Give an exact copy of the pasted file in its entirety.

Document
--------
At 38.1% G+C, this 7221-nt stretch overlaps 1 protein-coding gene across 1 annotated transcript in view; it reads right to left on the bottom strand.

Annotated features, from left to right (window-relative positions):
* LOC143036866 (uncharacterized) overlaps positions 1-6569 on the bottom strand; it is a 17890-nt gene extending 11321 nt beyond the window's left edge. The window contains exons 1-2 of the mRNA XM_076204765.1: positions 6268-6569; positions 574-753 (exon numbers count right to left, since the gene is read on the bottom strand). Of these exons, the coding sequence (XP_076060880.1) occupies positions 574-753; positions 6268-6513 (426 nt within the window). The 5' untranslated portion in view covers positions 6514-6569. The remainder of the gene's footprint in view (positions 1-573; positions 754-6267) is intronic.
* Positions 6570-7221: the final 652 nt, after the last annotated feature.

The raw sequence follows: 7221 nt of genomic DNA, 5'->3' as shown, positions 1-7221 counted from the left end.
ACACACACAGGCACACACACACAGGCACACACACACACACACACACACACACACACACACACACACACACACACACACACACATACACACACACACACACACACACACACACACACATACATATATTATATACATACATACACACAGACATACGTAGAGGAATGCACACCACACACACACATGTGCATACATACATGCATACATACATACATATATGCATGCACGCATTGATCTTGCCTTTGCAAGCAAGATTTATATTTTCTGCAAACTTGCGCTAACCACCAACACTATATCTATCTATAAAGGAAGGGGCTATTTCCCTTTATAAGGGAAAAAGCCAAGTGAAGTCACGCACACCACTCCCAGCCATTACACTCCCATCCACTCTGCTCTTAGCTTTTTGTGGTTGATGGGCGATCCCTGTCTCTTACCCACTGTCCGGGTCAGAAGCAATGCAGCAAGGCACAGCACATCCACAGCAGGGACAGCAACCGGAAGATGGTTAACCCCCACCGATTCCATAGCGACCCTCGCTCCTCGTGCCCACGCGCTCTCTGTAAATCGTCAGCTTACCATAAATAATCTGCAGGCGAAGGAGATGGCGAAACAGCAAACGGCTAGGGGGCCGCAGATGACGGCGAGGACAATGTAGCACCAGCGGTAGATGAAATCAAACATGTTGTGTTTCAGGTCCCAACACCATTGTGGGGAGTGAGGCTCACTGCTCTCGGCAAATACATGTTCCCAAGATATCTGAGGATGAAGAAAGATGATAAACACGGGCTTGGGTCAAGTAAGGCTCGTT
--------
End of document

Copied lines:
At 38.1% G+C, this 7221-nt stretch overlaps 1 protein-coding gene across 1 annotated transcript in view; it reads right to left on the bottom strand.

Annotated features, from left to right (window-relative positions):
* LOC143036866 (uncharacterized) overlaps positions 1-6569 on the bottom strand; it is a 17890-nt gene extending 11321 nt beyond the window's left edge. The window contains exons 1-2 of the mRNA XM_076204765.1: positions 6268-6569; positions 574-753 (exon numbers count right to left, since the gene is read on the bottom strand). Of these exons, the coding sequence (XP_076060880.1) occupies positions 574-753; positions 6268-6513 (426 nt within the window). The 5' untranslated portion in view covers positions 6514-6569. The remainder of the gene's footprint in view (positions 1-573; positions 754-6267) is intronic.
* Positions 6570-7221: the final 652 nt, after the last annotated feature.

The raw sequence follows: 7221 nt of genomic DNA, 5'->3' as shown, positions 1-7221 counted from the left end.
ACACACACAGGCACACACACACAGGCACACACACACACACACACACACACACACACACACACACACACACACACACACACACATACACACACACACACACACACACACACACACACATACATATATTATATACATACATACACACAGACATACGTAGAGGAATGCACACCACACACACACATGTGCATACATACATGCATACATACATACATATATGCATGCACGCATTGATCTTGCCTTTGCAAGCAAGATTTATATTTTCTGCAAACTTGCGCTAACCACCAACACTATATCTATCTATAAAGGAAGGGGCTATTTCCCTTTATAAGGGAAAAAGCCAAGTGAAGTCACGCACACCACTCCCAGCCATTACACTCCCATCCACTCTGCTCTTAGCTTTTTGTGGTTGATGGGCGATCCCTGTCTCTTACCCACTGTCCGGGTCAGAAGCAATGCAGCAAGGCACAGCACATCCACAGCAGGGACAGCAACCGGAAGATGGTTAACCCCCACCGATTCCATAGCGACCCTCGCTCCTCGTGCCCACGCGCTCTCTGTAAATCGTCAGCTTACCATAAATAATCTGCAGGCGAAGGAGATGGCGAAACAGCAAACGGCTAGGGGGCCGCAGATGACGGCGAGGACAATGTAGCACCAGCGGTAGATGAAATCAAACATGTTGTGTTTCAGGTCCCAACACCATTGTGGGGAGTGAGGCTCACTGCTCTCGGCAAATACATGTTCCCAAGATATCTGAGGATGAAGAAAGATGATAAACACGGGCTTGGGTCAAGTAAGGCTCGTT